For a movement that has essentially no real-world political presence, there's a surprising variety of iconography available on the internet for the purely theoretical Republic of Cascadia. After having been west of the Rockies for this long, I have to admit that the idea of a union between British Columbia, Washington, and Oregon has become an increasingly appealing prospect. Even a year ago I thought it was real low-probability stuff, but the more I read about the political and economic situation in the Western world in general and the United States in particular, the more I can hear those distant, tortured groans as the world buckles under the weight we've piled upon it. The more I doubt that the map of North America several decades hence will closely resemble the maps you'll find today.
Granted, it's still low-probability; it just seems less so than before. Even in the salad days of the early 2000s and 1990s, there were those who explored the notion of Cascadia independent. One of the touchstones of that has always been a flag - after all, what's a country without a flag? The flag is a symbol to bind peoples together, to represent a country's situation or struggles on a piece of fabric waving in the wind - it's something to rally around.
It's just that some of the Cascadian flags out there are really... meh, in my opinion. Not bad, not with so many actual country, province, state and city flags that are manifestly horrid - for example, the flags of Pocatello, Idaho and Provo, Utah, which resemble nothing so much as the box art of personal productivity software. Right now, the effectively official Cascadian flag - as "official" as something like this can get, anyway - is the Douglas fir flag, which consists of a Douglas fir tree charged on a horizontal blue, white, and green tricolor.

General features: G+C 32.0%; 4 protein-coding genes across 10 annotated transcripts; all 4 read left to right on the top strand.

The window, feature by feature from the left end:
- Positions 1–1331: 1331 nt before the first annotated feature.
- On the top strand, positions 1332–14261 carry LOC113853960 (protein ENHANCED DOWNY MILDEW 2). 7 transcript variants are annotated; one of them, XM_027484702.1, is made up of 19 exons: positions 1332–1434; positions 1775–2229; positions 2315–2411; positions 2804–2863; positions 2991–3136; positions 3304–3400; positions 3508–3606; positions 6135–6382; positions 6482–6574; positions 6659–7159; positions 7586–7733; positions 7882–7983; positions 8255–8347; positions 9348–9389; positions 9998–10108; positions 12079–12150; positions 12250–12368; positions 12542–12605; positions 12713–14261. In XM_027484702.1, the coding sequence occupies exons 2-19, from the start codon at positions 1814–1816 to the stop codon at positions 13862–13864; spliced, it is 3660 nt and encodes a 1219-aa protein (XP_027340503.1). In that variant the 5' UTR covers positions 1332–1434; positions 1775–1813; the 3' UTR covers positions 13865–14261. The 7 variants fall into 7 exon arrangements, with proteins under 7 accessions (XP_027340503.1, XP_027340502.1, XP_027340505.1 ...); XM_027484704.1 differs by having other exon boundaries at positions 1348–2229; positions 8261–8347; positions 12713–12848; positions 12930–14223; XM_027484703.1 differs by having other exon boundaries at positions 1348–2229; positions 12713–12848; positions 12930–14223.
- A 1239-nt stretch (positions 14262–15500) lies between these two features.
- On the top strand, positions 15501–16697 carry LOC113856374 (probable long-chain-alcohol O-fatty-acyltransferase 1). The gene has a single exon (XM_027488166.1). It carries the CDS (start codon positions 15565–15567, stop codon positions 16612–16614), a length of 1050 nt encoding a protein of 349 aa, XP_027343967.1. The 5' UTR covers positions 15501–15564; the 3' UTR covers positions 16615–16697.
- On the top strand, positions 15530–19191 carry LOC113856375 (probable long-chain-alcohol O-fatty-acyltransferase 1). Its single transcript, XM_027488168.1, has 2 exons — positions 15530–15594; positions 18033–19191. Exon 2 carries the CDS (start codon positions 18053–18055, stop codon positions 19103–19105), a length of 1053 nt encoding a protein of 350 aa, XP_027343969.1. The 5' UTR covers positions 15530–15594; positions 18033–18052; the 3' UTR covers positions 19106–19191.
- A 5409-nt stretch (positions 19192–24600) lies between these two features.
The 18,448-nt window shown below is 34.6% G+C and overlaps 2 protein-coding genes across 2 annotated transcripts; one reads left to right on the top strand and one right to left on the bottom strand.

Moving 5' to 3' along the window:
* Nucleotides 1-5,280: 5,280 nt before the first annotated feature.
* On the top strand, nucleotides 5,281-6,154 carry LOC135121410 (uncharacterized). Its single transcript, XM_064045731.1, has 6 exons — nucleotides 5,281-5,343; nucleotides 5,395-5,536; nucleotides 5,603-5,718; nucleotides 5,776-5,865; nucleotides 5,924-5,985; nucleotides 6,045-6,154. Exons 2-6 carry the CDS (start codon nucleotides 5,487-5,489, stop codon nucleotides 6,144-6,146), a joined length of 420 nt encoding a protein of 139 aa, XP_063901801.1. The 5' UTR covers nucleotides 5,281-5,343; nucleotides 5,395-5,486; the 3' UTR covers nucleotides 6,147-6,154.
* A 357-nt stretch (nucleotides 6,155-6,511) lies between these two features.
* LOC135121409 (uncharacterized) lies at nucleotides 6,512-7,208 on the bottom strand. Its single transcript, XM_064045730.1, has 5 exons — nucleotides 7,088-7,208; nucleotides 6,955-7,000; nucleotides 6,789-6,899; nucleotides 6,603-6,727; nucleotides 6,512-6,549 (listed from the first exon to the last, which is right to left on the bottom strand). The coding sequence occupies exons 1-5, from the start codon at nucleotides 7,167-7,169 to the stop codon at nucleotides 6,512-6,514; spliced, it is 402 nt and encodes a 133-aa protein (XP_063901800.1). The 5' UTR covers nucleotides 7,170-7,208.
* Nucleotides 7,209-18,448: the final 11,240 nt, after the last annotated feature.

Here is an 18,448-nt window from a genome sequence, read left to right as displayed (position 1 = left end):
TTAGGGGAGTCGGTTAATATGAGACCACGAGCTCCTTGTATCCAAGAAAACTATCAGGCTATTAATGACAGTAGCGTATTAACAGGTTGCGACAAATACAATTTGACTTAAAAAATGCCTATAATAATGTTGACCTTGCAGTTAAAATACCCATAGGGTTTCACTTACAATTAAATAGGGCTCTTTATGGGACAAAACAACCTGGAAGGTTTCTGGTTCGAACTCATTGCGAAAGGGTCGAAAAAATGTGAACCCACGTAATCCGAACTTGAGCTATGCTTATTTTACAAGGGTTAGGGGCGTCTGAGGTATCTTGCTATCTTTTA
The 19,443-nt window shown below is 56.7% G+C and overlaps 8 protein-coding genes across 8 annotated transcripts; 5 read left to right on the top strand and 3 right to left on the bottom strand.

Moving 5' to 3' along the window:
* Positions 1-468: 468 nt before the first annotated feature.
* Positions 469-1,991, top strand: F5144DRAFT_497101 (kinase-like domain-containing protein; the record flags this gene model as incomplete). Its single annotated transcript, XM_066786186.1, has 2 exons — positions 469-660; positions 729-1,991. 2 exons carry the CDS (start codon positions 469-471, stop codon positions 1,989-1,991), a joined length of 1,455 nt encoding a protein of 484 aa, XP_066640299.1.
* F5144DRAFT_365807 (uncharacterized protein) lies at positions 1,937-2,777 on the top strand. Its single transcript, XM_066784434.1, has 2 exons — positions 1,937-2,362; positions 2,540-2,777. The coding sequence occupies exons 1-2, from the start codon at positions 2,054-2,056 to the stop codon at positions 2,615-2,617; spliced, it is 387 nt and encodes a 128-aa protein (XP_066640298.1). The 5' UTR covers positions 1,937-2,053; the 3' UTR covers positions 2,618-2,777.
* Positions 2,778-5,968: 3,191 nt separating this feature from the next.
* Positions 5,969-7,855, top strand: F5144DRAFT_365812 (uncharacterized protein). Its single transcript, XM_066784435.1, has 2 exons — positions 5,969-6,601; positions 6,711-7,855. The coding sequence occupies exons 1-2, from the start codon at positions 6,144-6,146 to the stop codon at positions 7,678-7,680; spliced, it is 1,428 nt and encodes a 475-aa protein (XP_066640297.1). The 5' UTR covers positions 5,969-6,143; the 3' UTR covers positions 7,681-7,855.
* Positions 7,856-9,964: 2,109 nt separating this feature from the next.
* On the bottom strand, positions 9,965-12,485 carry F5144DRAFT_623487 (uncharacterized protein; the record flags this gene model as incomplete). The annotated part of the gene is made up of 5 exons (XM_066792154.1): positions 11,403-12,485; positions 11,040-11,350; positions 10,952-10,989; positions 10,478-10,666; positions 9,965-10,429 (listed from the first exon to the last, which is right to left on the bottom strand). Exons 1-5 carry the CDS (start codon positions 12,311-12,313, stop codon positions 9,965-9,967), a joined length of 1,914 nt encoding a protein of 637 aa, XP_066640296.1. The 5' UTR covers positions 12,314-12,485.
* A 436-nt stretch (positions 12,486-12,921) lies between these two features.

I've never liked it, really - there was always something about it. Having thought about it more recently, it's because of the tree itself; it just looks too complicated to me. One of the core necessities of a good flag, as related by the North American Vexillogical Association, is to keep it simple. While the idea of the tricolor is simple, the tree isn't - it's got a realistic appearance, with branches and void space here and there, and thus brings what I feel is an unnecessary complexity to the flag. Granted, that alone hasn't kept flags down in the past; the alternately straight and wavy sunrays on the flag of British Columbia have a level of complexity to them as well, though not to the same degree.
There are other flags, of course; perform an image search for "flag of Cascadia" and you'll run across plenty. The only thing they tend to have in common is the blue-white-green color scheme; specific references to nature are common but not universal. I rejected those flags. Instead, I chose something different. I chose the impossible. I chose... one that I made myself.
Here, my intention was simplicity first and foremost; this flag of Cascadia is made entirely of geometric shapes while retaining the straightforwardness of the standard Cascadian tricolor. Here, the green symbolizes the forested land, open fields and environmental awareness of Cascadia, the white for the mountains that give it its name, the three joined peaks to represent the unity of British Columbia, Washington, and Oregon within Cascadia, and the blue both for the sky and the Pacific. My original concept for the flag had it rotated ninety degrees counterclockwise, to represent Cascadia's north-south geography, but I couldn't get it to look quite right.
I'll admit that I'm not much of a flag guy; this is only the third one I've designed and the first that's entirely from scratch, not reusing any elements from other flags in order to connote a connection. Still, this is what I made. Maybe you like it, maybe you don't - personally, I like it fine.
Here's hoping I haven't just recreated some flag I've never encountered before.